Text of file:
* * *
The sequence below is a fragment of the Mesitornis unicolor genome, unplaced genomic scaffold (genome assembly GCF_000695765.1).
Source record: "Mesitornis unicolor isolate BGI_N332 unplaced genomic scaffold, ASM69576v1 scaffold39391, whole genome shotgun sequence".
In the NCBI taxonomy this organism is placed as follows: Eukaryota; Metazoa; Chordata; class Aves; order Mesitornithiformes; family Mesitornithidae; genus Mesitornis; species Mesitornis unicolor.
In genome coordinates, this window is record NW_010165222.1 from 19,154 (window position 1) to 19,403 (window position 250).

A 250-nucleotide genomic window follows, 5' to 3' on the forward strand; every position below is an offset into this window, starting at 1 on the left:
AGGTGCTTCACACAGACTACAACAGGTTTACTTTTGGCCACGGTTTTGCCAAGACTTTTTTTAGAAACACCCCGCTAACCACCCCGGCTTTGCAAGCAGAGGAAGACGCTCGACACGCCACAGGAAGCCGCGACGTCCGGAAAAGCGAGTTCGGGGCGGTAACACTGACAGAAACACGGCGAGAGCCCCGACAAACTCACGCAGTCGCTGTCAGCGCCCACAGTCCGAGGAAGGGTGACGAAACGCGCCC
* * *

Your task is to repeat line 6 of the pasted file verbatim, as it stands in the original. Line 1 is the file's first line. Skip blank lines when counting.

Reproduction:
AGGTGCTTCACACAGACTACAACAGGTTTACTTTTGGCCACGGTTTTGCCAAGACTTTTTTTAGAAACACCCCGCTAACCACCCCGGCTTTGCAAGCAGAGGAAGACGCTCGACACGCCACAGGAAGCCGCGACGTCCGGAAAAGCGAGTTCGGGGCGGTAACACTGACAGAAACACGGCGAGAGCCCCGACAAACTCACGCAGTCGCTGTCAGCGCCCACAGTCCGAGGAAGGGTGACGAAACGCGCCC